I’m finished with re-wiring my studio and it works great, for the most part. All my gear is now plugged into the Behringer PX3000 Ultrapatch Pro. I can very easily select which ones should connect to my sound cards, depending on what gear I want to use and record simultaneously.
Technically I could do this earlier but now it’s so much easier. The thing that works best for me when making music is that when I get an idea I want act on it immediately. Earlier it was such a hassle each time I wanted to record different hardware synths, so I tended to always stick with the same – which is a bit bad for creativity. For me anyway.
The only thing I need to solve now is to get rid of the USB noise / hiss that recently, somehow found a way into the sound from my Eurorack modules. The noise originates from the computer, via the external sound cards. I earlier had the same problems with the sound from a couple of the synths with USB (The Blofeld and the Modemachines Xoxbox) but solved it using a couple of cheap Ground loop isolators.
I tried the same approach with the sound out from the Eurorack modules. The USB noise was removed but so was also everything below 2000 Herz. I’ve ordered different isolators from Thomann. If that doesn’t work I will have to get something more expensive.
The project for today is something I should have done long ago: installing a hardware patch-bay and rewiring my studio.
Right now all of my gear goes straight into two external sound-cards, the NI Traktor Audio 6 and 10. Since there are more outputs from the gear than inputs on the sound-cards I use to switch cables when producing. After doing that for a few years you get to a point where you have no idea which cable goes where and also there is a huuuuge bundle of cables, where some of them are probably never used.
I got the Behringer PX3000 Ultrapatch Pro and 2 x The Sssnake MPP8050, which is a multicable with eight 6.3 mm mono jacks on both sides.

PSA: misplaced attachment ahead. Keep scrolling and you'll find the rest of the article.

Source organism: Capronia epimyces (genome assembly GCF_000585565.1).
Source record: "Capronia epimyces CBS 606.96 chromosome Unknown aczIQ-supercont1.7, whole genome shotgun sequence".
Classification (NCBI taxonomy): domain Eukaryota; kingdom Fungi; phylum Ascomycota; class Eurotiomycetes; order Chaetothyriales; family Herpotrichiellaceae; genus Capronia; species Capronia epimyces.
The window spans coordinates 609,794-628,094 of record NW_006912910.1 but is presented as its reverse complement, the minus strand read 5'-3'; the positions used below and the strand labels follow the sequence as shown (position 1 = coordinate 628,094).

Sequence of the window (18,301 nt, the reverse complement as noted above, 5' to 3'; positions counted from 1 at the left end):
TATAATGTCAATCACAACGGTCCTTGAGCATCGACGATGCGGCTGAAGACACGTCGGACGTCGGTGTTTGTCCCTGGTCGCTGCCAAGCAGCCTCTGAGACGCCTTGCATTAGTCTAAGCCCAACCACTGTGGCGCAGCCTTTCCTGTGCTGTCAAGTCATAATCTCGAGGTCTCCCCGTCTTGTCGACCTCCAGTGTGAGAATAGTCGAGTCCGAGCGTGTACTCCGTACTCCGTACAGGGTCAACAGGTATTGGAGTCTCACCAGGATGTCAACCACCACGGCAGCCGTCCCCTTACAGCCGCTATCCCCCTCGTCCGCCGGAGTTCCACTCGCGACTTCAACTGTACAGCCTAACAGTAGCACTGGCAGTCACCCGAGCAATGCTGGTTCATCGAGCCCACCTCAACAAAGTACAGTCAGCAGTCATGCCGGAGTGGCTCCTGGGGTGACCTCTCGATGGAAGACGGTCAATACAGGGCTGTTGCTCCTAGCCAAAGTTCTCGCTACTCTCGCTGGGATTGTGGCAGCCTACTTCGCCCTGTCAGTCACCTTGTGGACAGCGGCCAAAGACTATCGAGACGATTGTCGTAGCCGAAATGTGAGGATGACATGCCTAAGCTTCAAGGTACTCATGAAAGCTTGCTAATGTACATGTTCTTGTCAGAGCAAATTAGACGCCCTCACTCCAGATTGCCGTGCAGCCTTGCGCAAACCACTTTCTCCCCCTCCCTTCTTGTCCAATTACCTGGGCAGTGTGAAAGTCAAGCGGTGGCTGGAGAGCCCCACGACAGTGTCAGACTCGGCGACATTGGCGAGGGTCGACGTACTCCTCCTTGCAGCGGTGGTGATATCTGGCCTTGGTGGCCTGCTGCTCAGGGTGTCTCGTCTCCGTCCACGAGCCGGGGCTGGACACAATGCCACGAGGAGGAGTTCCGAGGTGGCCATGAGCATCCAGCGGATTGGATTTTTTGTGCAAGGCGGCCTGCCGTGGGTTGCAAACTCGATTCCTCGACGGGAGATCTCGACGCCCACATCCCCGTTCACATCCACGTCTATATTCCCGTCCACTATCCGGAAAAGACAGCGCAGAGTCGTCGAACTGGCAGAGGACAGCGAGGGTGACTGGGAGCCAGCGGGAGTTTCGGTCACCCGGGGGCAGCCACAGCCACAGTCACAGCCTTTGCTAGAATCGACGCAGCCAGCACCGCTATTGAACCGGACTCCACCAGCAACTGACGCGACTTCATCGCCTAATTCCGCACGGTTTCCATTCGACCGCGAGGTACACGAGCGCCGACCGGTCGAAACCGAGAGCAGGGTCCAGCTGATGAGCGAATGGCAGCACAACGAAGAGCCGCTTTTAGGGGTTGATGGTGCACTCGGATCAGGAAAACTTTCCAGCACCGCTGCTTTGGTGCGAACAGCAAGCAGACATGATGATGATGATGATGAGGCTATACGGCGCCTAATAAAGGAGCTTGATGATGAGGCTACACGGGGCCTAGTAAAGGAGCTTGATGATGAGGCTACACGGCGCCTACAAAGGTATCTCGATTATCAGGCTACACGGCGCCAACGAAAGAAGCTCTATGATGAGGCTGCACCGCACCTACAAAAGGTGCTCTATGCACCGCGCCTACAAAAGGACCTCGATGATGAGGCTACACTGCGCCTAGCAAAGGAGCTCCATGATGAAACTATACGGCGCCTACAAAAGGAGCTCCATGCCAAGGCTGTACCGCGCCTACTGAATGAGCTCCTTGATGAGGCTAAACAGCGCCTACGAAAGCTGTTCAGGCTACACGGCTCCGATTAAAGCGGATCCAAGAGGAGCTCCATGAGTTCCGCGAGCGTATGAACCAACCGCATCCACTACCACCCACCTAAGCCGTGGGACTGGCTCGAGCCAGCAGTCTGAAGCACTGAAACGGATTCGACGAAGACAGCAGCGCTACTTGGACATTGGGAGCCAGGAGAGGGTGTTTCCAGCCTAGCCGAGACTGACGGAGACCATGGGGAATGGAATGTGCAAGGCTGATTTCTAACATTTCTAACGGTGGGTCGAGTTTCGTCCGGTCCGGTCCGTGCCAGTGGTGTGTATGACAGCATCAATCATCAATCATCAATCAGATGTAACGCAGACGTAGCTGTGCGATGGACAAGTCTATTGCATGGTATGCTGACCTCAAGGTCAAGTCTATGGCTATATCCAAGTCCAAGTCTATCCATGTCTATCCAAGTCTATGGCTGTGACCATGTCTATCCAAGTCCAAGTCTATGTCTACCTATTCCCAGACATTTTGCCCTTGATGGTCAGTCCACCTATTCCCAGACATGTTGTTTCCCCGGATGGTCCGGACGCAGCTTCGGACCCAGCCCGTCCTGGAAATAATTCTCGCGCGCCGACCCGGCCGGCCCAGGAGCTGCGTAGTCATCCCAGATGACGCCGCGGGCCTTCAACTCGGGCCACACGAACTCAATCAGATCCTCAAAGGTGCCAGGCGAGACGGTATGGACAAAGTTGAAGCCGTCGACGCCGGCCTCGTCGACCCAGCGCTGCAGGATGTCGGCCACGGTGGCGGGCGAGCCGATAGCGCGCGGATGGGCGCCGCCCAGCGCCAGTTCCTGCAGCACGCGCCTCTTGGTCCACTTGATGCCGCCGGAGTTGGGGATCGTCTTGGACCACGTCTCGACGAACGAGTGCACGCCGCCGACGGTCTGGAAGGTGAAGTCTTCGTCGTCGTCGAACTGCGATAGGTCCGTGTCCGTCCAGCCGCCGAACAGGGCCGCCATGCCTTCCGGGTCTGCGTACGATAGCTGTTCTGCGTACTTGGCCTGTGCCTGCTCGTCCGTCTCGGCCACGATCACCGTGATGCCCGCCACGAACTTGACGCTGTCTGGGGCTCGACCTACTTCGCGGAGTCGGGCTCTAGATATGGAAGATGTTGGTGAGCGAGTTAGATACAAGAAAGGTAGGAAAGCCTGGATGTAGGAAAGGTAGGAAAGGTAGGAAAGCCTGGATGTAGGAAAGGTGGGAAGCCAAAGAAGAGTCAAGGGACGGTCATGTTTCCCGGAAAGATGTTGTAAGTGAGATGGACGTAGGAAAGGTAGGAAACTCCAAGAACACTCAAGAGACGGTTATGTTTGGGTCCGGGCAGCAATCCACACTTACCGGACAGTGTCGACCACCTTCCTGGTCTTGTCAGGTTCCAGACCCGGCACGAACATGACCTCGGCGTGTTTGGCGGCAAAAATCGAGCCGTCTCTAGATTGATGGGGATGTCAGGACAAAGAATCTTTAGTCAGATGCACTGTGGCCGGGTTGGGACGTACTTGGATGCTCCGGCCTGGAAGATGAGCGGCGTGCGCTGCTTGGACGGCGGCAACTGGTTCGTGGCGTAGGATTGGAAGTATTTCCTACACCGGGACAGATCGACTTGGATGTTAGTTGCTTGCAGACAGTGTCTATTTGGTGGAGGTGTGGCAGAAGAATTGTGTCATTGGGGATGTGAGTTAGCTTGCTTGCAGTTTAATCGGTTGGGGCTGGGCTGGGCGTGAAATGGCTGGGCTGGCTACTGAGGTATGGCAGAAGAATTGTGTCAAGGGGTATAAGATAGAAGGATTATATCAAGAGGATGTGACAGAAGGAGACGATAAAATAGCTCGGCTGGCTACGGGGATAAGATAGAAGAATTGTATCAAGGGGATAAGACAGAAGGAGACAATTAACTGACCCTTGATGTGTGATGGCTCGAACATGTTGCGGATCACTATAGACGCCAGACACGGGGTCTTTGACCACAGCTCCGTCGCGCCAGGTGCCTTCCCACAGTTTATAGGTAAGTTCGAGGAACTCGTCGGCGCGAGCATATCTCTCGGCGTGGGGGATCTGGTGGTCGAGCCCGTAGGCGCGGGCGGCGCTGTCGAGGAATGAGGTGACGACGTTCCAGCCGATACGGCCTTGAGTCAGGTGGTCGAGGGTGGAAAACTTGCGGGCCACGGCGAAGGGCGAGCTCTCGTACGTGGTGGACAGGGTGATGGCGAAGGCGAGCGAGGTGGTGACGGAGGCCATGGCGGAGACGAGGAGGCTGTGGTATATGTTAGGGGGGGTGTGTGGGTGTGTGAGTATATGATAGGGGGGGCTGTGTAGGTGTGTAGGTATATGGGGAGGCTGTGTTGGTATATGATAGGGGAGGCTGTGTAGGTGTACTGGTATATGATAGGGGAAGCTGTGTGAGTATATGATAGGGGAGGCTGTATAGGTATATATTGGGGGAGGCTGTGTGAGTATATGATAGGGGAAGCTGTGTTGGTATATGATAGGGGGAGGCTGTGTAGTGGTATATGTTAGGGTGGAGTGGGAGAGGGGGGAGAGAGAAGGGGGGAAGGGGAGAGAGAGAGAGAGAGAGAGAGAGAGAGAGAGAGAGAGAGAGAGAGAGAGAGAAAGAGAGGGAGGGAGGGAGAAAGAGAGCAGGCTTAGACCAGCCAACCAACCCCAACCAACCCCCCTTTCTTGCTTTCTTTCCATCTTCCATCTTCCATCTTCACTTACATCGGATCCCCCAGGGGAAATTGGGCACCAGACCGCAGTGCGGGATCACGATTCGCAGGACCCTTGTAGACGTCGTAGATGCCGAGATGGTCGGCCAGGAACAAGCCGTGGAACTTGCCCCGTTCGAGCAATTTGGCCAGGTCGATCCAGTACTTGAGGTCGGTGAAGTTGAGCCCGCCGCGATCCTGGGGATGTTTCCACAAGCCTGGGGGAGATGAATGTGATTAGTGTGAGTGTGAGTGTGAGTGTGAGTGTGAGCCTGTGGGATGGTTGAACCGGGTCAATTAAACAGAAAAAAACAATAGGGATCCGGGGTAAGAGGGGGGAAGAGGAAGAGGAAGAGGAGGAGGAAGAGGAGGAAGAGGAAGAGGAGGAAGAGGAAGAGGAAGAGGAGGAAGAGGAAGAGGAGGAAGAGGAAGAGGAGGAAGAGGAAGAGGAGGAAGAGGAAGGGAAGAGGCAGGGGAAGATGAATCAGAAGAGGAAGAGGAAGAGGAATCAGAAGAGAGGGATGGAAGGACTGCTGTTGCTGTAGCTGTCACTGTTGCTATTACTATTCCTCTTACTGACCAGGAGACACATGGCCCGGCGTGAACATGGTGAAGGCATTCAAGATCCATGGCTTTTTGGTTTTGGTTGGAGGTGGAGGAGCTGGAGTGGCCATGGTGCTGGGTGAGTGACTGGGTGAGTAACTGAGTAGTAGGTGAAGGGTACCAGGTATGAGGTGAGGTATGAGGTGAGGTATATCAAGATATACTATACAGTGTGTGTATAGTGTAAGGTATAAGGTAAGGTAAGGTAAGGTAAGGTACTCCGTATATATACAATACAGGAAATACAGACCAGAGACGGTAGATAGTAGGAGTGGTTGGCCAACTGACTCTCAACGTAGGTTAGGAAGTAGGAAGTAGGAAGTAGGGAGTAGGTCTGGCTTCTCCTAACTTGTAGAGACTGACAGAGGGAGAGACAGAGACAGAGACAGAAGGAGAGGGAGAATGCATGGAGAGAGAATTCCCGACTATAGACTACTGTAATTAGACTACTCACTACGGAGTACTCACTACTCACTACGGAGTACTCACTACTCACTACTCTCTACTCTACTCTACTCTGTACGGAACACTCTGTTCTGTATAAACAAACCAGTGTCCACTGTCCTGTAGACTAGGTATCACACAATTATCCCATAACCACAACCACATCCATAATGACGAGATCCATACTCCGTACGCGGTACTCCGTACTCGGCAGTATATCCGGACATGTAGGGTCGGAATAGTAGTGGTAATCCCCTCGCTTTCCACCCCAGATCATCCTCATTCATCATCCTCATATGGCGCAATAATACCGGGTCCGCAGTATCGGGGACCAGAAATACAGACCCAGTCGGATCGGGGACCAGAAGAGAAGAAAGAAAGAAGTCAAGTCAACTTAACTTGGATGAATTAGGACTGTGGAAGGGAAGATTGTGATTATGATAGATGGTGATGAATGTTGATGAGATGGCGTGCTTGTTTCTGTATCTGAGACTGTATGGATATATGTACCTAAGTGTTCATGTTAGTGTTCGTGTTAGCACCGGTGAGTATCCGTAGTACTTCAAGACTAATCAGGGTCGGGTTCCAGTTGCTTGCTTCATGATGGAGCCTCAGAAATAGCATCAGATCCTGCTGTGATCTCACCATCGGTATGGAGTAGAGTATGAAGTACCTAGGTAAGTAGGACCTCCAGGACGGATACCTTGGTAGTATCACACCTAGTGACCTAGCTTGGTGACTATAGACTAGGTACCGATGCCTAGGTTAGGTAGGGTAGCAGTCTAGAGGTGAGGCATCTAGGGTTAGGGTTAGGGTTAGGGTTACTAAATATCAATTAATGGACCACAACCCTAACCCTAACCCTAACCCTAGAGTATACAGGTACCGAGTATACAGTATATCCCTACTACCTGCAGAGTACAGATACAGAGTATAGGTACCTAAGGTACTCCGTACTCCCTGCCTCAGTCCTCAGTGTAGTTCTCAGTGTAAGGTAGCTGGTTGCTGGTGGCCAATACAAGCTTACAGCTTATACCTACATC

Wish me luck..
Over 10 years ago I got this idea that I would make some new chip tunes, so I bought an old Nintendo Gameboy and a cartridge with an early version of Nanoloop.
(Had to look, it’s version 1.2.)
No new chip tunes were actually made but I did manage to use some of its crunchy sounds in a couple of my early dance music releases, like A brand new world. The noisy crunchy loop you hear in the intro was done on a Gameboy with Nanoloop 1.2, with some sampled congas put on top of it.
Anyhow, the latest version of that awesome little sequencer is now 2.7 and apparently there is another type of cartridge on the way called Nanoloop Mono.
It’s a three channel analog synthesizer cart for the original monochrome Gameboy models, and judging by the video it sounds pretty damn good. I might just get one of these and fire up the old beige boy one more time.
Hmm.. I should make a youtube video playing Nanoloop 1.2. There doesn’t seem to be many on the tube.
A short demo of Nanoloop Mono for Gameboy Classic.
Check out this little techno track I just recorded from my modular synthesizer. It’s a work in progress obviously.
Some techno I put together with my modular. Enjoy!
Check out this little cool online tool that lets you write funky beats with your keys. Fun stuff! Created by Kyle Stetz.